Signet rings have been used to affix personal identification marks and stamps of approval to documents throughout history. Signet rings are ornamental pieces of jewellery that have traditionally been adorned with coats of armour, family crests or symbols representing membership in specific organisations or associations. When pressed into a blob of hot wax, the signet ring doubles as a personalised stamp of approval.
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Signet Rings in the Bible
The term signet ring or seal has its origins in the Hebrew and Greek words "hotam" and "sphragis." Original signets were put to use much the same way as today's signatures or signs of authority and were displayed on documents, doors or tombs. The Bible contains stories of the signet ring or seal both literally and metaphorically. "A stone was brought and placed over the mouth of the den, and the king sealed it with his own signet ring and with the rings of his nobles, so that Daniel's situation might not be changed." Daniel 6:17 (NIV)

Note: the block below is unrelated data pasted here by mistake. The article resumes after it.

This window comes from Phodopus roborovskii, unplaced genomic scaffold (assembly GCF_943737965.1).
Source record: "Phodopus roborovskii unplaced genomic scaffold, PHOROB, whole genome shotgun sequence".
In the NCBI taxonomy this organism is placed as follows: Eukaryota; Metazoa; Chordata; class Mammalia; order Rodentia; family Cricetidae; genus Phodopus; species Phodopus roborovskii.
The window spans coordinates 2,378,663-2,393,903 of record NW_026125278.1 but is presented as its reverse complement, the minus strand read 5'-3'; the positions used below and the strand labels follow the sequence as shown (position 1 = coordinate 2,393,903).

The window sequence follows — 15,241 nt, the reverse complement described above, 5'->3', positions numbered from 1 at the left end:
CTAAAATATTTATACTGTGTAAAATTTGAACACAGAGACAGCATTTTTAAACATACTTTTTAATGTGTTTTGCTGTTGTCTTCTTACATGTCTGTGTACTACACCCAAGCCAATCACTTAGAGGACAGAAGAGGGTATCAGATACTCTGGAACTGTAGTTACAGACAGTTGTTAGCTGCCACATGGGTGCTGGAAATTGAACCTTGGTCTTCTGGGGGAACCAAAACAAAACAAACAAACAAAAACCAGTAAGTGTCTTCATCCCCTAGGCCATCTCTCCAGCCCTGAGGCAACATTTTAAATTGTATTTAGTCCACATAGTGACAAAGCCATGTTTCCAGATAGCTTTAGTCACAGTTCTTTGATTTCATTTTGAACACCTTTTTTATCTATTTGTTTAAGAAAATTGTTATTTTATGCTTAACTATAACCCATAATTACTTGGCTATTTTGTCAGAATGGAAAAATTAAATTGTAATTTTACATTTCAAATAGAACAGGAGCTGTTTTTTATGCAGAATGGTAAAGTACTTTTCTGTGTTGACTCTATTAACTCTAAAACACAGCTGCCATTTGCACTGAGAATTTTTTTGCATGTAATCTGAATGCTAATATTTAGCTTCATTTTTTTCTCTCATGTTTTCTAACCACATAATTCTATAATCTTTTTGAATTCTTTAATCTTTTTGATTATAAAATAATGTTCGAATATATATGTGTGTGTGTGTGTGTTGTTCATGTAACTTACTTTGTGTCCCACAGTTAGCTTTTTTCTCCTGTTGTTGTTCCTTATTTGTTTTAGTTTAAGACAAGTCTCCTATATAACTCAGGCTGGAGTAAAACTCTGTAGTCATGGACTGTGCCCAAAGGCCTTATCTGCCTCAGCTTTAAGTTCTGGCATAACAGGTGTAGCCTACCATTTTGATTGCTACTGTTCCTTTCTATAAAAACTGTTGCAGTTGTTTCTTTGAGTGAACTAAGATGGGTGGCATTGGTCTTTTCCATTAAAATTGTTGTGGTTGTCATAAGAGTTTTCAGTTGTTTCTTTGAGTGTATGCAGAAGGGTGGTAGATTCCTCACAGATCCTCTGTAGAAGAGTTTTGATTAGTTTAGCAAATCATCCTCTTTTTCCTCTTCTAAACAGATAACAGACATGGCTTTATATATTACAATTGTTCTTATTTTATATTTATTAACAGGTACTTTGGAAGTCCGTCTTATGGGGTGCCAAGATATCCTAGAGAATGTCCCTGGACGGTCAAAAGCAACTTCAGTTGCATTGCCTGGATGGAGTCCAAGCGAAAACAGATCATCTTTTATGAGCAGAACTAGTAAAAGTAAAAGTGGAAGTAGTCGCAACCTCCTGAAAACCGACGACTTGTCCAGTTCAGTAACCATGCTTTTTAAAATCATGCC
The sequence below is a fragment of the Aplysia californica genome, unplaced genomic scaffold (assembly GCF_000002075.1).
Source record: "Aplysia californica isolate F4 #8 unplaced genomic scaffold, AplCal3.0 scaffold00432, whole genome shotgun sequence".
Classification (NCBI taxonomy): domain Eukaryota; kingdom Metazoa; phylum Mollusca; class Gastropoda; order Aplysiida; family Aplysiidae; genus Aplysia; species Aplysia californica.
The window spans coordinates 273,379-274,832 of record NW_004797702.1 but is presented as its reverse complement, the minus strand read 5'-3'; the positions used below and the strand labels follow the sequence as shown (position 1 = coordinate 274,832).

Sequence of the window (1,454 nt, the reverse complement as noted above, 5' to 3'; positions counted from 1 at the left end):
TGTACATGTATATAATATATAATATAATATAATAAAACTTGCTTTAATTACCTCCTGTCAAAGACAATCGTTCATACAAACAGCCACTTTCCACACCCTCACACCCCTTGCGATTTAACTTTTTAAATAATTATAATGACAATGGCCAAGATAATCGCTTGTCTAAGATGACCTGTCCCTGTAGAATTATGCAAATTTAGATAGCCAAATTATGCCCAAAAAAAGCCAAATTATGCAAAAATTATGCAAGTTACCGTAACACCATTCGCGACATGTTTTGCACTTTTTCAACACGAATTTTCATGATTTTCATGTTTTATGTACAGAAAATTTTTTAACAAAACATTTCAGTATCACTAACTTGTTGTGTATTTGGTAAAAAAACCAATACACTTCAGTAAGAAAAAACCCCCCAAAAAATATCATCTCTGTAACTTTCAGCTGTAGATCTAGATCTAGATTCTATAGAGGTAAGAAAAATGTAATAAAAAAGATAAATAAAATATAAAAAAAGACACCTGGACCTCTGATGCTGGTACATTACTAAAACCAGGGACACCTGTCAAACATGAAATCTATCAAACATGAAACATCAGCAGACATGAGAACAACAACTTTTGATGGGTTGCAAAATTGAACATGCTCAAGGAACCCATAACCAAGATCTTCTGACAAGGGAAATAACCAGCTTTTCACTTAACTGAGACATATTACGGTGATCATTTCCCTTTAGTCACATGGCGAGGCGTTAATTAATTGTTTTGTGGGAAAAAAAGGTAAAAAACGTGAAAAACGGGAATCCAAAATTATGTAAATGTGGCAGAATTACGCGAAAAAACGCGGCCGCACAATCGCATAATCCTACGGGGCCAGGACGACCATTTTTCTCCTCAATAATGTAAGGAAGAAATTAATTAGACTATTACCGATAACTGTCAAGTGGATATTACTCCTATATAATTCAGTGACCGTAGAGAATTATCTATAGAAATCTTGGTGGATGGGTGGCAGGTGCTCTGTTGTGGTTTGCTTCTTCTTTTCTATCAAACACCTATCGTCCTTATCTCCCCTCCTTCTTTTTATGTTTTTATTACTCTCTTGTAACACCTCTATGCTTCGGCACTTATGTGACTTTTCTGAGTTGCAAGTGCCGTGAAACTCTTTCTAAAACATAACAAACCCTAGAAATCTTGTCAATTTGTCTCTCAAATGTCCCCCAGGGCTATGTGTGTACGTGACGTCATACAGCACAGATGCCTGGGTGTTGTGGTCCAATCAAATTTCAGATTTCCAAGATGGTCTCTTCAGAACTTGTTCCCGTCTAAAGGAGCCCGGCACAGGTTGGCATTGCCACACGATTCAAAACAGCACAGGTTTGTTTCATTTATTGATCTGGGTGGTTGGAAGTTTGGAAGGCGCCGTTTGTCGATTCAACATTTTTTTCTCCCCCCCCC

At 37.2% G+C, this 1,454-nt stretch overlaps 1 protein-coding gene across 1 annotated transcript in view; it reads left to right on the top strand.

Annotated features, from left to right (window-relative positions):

Signet rings in ancient Egypt were made from stone. They were flat on one side, round on the other. The flat side was ornately decorated with inscriptions, symbols, hieroglyphics or images of the scarabaeus or the sacred beetle, which was worshipped by both Egyptians and Phoenicians as well as other ancient cultures. These seals were occasionally made from blue pottery.
Around 3500 BCE cylindrical signet seals were first used in Mesopotamia. Packages or jars were sealed by rolling the signet seal across soft wet clay.
Birth of the Modern Day Signet Ring
During the Middle Ages, signet rings were used to show that the wearer was privileged and as a means of sealing letters to prove their authenticity. Before long, signets rings and seals were the single indicator that legal, government and business documents were genuine. Beginning with the reign of England's King Edward II (1307-27) and ending in 1851, the seal from the king's signet ring was required on all official documents.
Signet Rings Today
Today, the signet ring is no longer accepted as a legally binding signature or an indication of authenticity. However, it continues to be worn by individuals who choose to publicly display their family lineage or affiliations for all to see.
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